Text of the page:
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Apple Magic Trackpad as Multi-Touch Input, and Cross-Platform Multi-Touch

Apple today, alongside beefed-up iMacs with quad-core and Mac Pro towers with twelve, introduced a $69 Bluetooth trackpad accessory with multi-touch gesture support. http://www.apple.com/magictrackpad/ I’m not a huge fan of trackpads over mice, but yes, this does give you a cheap multi-touch input to play with. And we haven’t seen much in the dirt-cheap, under-$100 space. Wacom’s Bamboo Pen & Touch is a fun, decent-enough tablet available at a street price about the same as the Magic Trackpad. But its “multi-touch” functionality consists of a set of hard-wired gestures – developers can’t get at discrete touch points directly on the …

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Looking Beyond MIDI, What’s the Best Way to Represent Musical Notes Digitally?

Speaking in Hamburg to a terrific group of assembled locals from a variety of design backgrounds. And yes, this is the other part of my life behind me. I just seem to generally skip the years 1700-1985. Go figure. The history of music and the history of music notation are closely intertwined. Now, digital languages for communicating musical ideas between devices, users, and software, and storing and reproducing those ideas, take on the role notation alone once did. Notation has always been more than just a way of telling musicians what to do. (Any composer will quickly tell you as …

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Touch: Argos Builds Interfaces for Windows, Mac, and Soon iPhone, iPad, Beyond

Argos Interface Builder, v0.20 from Dimitri Diakopoulos on Vimeo. You know the game: you decide you want exactly 8 knobs and 10 faders. But your hardware interface has 8 knobs and 8 faders. And then you realize you could use 4 more knobs. The appeal of touch interfaces is clear: you get controls that grow and change. So now, a generation of mobile apps is working on giving you that flexibility on touch devices. The iPhone is just the start: now the iPad, with greater real estate, will go head to head with 5″, 8″, and laptop-sized screens running Android, …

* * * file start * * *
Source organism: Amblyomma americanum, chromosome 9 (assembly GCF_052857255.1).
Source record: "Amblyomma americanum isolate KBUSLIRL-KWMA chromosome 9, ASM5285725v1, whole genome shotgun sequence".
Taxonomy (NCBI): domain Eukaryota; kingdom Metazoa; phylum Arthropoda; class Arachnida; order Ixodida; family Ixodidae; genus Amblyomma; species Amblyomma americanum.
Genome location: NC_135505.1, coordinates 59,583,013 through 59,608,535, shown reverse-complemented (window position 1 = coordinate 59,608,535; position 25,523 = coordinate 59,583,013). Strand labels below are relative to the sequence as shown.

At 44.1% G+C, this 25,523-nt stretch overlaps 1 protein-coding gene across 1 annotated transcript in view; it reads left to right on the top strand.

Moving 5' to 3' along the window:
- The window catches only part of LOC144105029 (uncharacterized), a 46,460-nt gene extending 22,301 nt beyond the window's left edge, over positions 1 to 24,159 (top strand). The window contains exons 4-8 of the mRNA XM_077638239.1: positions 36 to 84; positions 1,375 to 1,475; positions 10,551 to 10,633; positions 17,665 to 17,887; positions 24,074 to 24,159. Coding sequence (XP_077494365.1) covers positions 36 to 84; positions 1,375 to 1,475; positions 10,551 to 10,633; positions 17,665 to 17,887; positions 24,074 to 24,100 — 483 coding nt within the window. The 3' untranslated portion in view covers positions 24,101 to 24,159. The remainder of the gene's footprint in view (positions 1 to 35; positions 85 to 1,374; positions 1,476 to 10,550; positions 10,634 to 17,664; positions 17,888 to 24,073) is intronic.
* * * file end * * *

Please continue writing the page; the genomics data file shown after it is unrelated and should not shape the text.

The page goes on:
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Touch: Bridge iPhone and Max/MSP Control

What happens when an interface is no longer locked to the screen? What about making control simply work from your hand, on a different screen, with awareness of the world around it? Simple as the early implementations may be, that’s really the vision behind mobile control applications for music and visuals. c74 is a lovely iPhone-based app that uses a Max/MSP patch to generate interfaces from a patch that run on your handheld. It isn’t just a control surface, though; access to native APIs on the phone also provide other features. GPS for specific location. (How you use that is …

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Free RFID Reader Connects Real World Objects to Music, Teaches OSC in Pd

RFID tags may have negative privacy associations when they’re used without someone’s knowledge. But embed these simple identifiers intentionally, and they can be a cheap, flexible way of tagging the world around you. Add OSC support with a free tool, and you can make anything into a basic music controller. That’s what Martin Kaltenbrunner – best known for his work on the ground-breaking ReacTable music table – has done with his own free software. It’s simple enough that you can easily make use of it, or take it as an opportunity to brush up on OSC and Pd. This sort …